Tuesday, April 17, 2012

Question Today: “How do you get your association members from snailmail to twitter?”

Seriously, that is the question a colleague of mine was asked during an interview to be the CEO of a local association here in St. Louis.

Here’s the email I received from my colleague:
 “The question of the day...How do you get your members from snailmail to twitter??????? I was asked this in an interview...I'd love to see some of the answers to this.”

As I probed, my friend says the organization is eager to get younger professionals to join the association.
 “They are thinking Twitter but what they need is a strategy to get young professionals to join. They aren’t coming to meetings because some of the older members aren’t even using email.”

My first response to my friend was:

 “Why do they want members to migrate to Twitter? Perhaps Facebook, LinkedIn or Pinterest makes more sense for your membership?”

As I reflected on this exchange, I’m astonished that a board of directions would really think they’ll get younger professionals to join if they just discovered Twitter. Seriously, this is really flawed thinking on a whole host of levels:
1) The board is focusing on organizational needs rather than the needs or desires of prospects.
2) The board assumes all young professionals are on Twitter.
3) The board has forgotten that relevant content is more important than tools (Twitter, etc.).
4) The board doesn’t seem to understand that millenials (in far greater numbers than Boomers) expect value for their dues. Unlike the previous generations, millenials expect deliverables for their time and money.

Depending on the membership, perhaps the association should shift its focus. Rather than focusing on “how it can use social media” to connect with the association, perhaps the association should consider hosting “social media sessions” to “teach” prospects (and members) – regardless of age – how to connect with clients/patients/customers with social media tools. Now, it becomes a “help grow your business” session that is more member focused than association focused. Perhaps some of the younger members – if they are using social media to connect with their customers – could be “trainers.”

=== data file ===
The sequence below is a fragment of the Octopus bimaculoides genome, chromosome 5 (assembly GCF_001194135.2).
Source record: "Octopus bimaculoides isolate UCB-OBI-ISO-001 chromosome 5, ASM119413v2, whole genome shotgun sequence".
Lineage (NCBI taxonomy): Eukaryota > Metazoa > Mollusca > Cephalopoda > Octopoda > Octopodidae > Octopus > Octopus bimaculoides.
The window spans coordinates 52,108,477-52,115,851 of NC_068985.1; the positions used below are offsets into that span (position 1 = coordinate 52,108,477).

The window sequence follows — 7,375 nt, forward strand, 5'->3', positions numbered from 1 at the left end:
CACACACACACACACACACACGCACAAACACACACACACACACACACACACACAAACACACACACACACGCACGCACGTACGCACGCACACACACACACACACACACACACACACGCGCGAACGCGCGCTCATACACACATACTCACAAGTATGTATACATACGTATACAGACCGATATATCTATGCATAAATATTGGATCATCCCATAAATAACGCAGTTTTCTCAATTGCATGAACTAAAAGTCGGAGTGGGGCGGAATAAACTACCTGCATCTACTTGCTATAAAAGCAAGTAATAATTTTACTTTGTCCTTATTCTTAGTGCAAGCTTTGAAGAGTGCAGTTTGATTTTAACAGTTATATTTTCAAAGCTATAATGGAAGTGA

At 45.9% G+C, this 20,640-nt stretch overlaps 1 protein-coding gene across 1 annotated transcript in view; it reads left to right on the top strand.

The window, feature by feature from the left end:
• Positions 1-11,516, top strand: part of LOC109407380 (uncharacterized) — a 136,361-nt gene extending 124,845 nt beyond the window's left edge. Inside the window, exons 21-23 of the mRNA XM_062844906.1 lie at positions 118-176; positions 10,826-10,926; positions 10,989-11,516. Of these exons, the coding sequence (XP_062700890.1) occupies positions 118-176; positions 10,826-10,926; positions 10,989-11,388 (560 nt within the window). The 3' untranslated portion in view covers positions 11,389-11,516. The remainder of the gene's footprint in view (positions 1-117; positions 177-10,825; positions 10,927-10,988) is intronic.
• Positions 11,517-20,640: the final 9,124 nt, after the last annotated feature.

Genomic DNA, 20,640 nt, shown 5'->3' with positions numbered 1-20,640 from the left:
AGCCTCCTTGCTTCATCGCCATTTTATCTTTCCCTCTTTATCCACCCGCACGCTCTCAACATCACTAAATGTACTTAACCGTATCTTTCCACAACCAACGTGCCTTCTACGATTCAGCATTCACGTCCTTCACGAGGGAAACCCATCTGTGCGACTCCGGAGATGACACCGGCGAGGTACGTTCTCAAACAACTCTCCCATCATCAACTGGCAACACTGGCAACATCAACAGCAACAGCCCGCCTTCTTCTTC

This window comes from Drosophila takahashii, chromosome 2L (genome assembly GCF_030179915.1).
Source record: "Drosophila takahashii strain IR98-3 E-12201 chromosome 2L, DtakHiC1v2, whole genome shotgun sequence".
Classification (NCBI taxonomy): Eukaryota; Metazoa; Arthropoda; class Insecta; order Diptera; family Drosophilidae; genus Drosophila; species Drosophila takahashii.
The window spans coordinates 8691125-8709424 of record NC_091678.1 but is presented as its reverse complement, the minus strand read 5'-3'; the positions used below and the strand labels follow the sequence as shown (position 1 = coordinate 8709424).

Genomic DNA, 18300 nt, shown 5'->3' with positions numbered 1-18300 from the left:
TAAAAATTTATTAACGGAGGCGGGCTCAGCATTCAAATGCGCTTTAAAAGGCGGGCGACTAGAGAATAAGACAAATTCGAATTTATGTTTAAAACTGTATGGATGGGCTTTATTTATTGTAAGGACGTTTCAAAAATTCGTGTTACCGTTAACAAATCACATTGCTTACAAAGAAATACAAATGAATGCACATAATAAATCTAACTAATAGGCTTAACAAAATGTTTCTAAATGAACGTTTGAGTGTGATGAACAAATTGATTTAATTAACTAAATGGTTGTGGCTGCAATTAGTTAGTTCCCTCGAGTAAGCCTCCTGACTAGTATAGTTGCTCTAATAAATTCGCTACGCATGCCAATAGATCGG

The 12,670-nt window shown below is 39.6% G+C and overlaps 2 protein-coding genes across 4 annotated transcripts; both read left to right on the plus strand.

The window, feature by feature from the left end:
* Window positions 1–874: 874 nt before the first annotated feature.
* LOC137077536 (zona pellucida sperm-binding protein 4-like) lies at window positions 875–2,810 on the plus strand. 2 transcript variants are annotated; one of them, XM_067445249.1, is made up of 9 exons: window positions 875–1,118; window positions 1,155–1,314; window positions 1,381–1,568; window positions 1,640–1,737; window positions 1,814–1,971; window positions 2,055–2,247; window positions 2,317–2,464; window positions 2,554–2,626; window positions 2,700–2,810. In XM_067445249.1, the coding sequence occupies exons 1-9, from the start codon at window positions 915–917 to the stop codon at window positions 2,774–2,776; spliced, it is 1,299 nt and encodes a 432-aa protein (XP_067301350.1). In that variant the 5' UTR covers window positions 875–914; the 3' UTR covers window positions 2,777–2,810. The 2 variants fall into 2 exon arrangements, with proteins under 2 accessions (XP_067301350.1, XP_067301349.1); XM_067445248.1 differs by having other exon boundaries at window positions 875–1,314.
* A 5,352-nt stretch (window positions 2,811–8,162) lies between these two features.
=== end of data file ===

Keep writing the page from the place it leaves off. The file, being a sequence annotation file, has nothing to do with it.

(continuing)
The National Christmas Tree Association, professionally managed by AMR Management Services, did a lot of social media training with Christmas tree farmers … to help them learn how to connect with younger consumers. It was gratifying to see them use these tools. NCTA had the Constant Contact folks come in and do a session on how to use email marketing.

The American Academy of Hospice and Palliative Medicine, professionally managed by the Association Management Center, offered one-on-one training this year to anyone that requested it (either on the phone or on-site). AAHPM also had several members who identified themselves as Twitter pros and offered to train members during the Assembly. Christian Sinclair was a plenary speaker and the Twitter Pros sat in the front row of the session, tweeted throughout and then stayed after the session to talk to those who were interested.

Here’s an example of how Twitter can help your members. Back in December, I spoke at a leadership development program for golf course superintendents. During the marketing discussion, we talked about how they might use Twitter for the courses. Here’s what I spotted earlier this month from one of the participants:
Tweet #1 this morning:

Tweet #2 this morning:

Clearly, Twitter is not for everyone or for every organization. The golf course superintendent could have (and/or should have) posted this information to Facebook.

My main point, however, is focus first on the strategy, your audience (both members and prospects) and the message. Then, determine which tools (Facebook, LinkedIn, Twitter, Pinterest, etc.) will engage your members (and prospects) with your organization.

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